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First is a game of words and numbers with no 0's. Then is a science puzzle where you'll use only the first of each. Answering the question will be easier than finding it.

Flex on fax I gave.

Can't Won't just type on a whi-....

Seek pattern, hexagon is in it.

Next existing.

A hoax @ helix.

Exit-woven?

Out foxing you is fun.

Box that fox on oxo six!

Not easy work hexing you...

Your buttox are very big... interesting.

Annex haux hoverers!

Latex is interesting too...

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  • $\begingroup$ Apologies for the mistake. Updated by removing "Can't". $\endgroup$ – Brent Hackers Jun 29 '16 at 8:59
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Answer:

Brent Hackers

Because

As noted by Gareth McCaughan there are many occurrences of X, I and V. It's also notable that there are no occurrences of D or M. There are, however three L's and a C, striping out the Roman numerals from each line they are all still valid:\begin{align}LXXIV&=74\\CI&=101\\XIII&=13\\XXII&=22\\XLIX&=49\\XIV&=14\\XII&=12\\XXXIX&=39\\XI&=11\\XVIII&=18\\XXV&=25\\LXIII&=63\end{align}

Taking each as

an atomic number
and taking the first letter of the chemical symbol we get:

74 101 13 22 49 14 12 39 11 18 25 63
 W  Md Al Ti In Si Mg Y  Na Ar Mn Eu
 W  M  A  T  I  S  M  Y  N  A  M  E

So, I suppose

The C at the start of "Can't just type on a whi-..." was either a mistake or red herring ("with no 0's"!! - thanks humn), because $I=1\rightarrow H$

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  • $\begingroup$ @humn Ah, yes the title, now it makes sense! $\endgroup$ – Jonathan Allan Jun 29 '16 at 3:05
  • $\begingroup$ Quick. Correct answer, well explained. +1. (Bloody "C" GAH!) $\endgroup$ – Brent Hackers Jun 29 '16 at 4:35
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    $\begingroup$ @BrentHackers You mean "+I"? $\endgroup$ – palsch Jun 29 '16 at 5:07
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    $\begingroup$ @BrentHackers You can fix the C problem by replacing "Can't" with "Won't". $\endgroup$ – Nzall Jun 29 '16 at 7:37
  • $\begingroup$ @Nzall Fair point. May as well. $\endgroup$ – Brent Hackers Jun 29 '16 at 8:47
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[Extremely incomplete and possibly entirely wrong.]

What a lot of

"x"s. Some "i"s too, though curiously not a lot of "v".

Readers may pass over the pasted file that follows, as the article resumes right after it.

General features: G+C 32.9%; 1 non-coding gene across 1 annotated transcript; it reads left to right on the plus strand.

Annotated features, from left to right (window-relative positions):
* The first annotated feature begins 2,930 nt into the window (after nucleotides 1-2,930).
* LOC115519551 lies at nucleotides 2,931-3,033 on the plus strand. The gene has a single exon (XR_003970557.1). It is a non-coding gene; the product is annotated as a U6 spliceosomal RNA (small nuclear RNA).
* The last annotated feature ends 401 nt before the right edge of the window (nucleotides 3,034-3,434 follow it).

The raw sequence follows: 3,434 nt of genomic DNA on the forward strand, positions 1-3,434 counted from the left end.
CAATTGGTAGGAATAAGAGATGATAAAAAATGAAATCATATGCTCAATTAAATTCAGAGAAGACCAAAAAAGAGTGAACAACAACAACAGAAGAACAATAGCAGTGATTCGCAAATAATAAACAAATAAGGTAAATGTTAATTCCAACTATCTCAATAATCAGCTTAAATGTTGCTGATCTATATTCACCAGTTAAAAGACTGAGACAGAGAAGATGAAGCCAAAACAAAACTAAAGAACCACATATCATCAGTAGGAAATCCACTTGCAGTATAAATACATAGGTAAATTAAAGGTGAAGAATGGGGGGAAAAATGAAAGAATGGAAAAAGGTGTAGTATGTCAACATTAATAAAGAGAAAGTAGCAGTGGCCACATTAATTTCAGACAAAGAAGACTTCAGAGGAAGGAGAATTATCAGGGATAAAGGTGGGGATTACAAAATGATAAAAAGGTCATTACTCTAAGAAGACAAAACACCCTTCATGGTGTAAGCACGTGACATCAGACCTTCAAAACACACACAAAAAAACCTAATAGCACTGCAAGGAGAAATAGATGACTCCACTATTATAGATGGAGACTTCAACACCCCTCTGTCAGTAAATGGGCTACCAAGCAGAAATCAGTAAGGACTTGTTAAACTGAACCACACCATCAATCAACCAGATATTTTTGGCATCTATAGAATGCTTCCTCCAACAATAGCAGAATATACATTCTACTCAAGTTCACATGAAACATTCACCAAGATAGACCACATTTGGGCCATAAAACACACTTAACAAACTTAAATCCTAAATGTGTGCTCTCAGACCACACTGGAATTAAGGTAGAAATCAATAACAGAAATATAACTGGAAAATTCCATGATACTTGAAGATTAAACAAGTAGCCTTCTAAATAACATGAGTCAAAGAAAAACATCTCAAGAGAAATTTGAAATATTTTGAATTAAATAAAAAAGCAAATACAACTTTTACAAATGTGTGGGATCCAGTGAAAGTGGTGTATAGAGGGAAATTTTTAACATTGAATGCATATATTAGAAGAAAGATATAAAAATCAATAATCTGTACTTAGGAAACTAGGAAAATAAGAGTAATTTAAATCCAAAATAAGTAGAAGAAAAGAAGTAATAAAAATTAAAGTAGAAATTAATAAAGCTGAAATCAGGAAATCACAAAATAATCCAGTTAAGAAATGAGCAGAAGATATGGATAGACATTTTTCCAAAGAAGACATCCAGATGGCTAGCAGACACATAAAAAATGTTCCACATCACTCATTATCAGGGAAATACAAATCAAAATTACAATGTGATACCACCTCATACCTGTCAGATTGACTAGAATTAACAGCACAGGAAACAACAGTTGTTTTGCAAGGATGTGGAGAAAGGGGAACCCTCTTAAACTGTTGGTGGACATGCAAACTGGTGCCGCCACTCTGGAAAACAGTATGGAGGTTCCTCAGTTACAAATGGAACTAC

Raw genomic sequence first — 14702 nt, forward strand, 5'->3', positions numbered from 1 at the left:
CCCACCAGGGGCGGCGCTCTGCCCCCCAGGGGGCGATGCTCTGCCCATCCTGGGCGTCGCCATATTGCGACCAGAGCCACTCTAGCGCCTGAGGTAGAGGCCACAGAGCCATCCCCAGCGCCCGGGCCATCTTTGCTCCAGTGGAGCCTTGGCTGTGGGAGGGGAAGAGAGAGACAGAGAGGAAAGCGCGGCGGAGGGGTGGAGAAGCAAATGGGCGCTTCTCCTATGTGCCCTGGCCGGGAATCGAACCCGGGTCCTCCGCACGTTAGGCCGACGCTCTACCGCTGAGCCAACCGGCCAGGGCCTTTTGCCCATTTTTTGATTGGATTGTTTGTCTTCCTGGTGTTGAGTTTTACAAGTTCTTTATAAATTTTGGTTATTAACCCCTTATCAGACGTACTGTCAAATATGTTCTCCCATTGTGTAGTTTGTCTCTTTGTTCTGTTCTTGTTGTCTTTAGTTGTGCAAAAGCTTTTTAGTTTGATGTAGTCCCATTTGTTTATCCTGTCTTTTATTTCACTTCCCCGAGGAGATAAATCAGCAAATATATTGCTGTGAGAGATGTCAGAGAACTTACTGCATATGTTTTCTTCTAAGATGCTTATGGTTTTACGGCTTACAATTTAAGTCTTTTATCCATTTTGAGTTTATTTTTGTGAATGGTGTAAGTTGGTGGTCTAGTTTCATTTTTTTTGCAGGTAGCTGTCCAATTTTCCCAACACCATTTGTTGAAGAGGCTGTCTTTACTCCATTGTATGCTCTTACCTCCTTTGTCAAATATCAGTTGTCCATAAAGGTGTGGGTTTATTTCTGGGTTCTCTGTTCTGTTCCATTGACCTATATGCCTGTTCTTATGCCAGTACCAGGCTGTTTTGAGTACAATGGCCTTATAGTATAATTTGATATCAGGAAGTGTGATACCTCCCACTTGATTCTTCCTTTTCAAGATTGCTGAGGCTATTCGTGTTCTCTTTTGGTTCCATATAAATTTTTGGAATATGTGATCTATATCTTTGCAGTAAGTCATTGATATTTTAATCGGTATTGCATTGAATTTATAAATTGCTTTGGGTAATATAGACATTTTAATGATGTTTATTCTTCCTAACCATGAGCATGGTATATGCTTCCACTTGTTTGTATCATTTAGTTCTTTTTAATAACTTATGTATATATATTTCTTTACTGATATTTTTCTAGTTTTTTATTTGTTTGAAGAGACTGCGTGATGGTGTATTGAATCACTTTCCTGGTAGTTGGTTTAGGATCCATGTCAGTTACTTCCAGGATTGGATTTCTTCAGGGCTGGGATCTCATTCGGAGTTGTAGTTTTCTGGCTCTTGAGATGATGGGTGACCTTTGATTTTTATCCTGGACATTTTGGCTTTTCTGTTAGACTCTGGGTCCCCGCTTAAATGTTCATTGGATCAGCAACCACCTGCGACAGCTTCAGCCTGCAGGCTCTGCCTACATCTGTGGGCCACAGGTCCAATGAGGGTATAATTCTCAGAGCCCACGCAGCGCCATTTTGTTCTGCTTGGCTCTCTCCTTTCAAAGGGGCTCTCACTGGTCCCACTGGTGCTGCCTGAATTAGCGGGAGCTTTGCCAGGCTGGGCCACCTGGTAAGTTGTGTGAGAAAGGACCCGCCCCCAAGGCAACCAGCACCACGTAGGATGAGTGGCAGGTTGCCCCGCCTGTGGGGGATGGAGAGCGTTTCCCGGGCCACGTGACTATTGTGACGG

Let's try

extracting Roman numerals. (Which, aside from being suggested by the selection of letters in the question, also have no zeros.)

The result is, if I haven't missed any,

xxiv i xiii xxii xix xiv xi xxxix xi xviii xxv xiii = 24 1 13 22 19 14 11 39 11 18 25 13

but at this point I'm not sure what to do.

Convert in the obvious way to letters? The 39 seems like an obstacle, and in any case we get XAMVSOK?KRYM which doesn't seem helpful.

Or maybe, given the reference to science,

treat them as chemical element numbers? That gives Ch H Al Ti K Si Na Y Na Ar Mn Al; "using only the first of each" yields CHATKSNYNAMA or CHATPSSYSAMA if we use the first letters of names rather than symbols, and this doesn't seem promising.

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  • $\begingroup$ Not that it makes a difference, but chromium is Cr, not Ch. $\endgroup$ – f'' Jun 29 '16 at 0:18
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    $\begingroup$ That's suspiciously close to WHAT IS MY NAME? I see you've missed some L's ;) $\endgroup$ – Will Jun 29 '16 at 2:07
  • $\begingroup$ Bloody close. +1 $\endgroup$ – Brent Hackers Jun 29 '16 at 4:36
  • $\begingroup$ Ah, yes. I am an idiot. (The "Ch" is not because I don't know the chemical symbol for chromium, by the way, it's because my idiot brain was thinking about the CH you get from taking the initial letters.) $\endgroup$ – Gareth McCaughan Jun 29 '16 at 12:58
  • $\begingroup$ Incidentally, the next time I see a puzzle from Brent Hackers that I don't immediately see how to attack, I think I shall post an answer that just says "The answer is 'Brent Hackers'". $\endgroup$ – Gareth McCaughan Jun 29 '16 at 12:58

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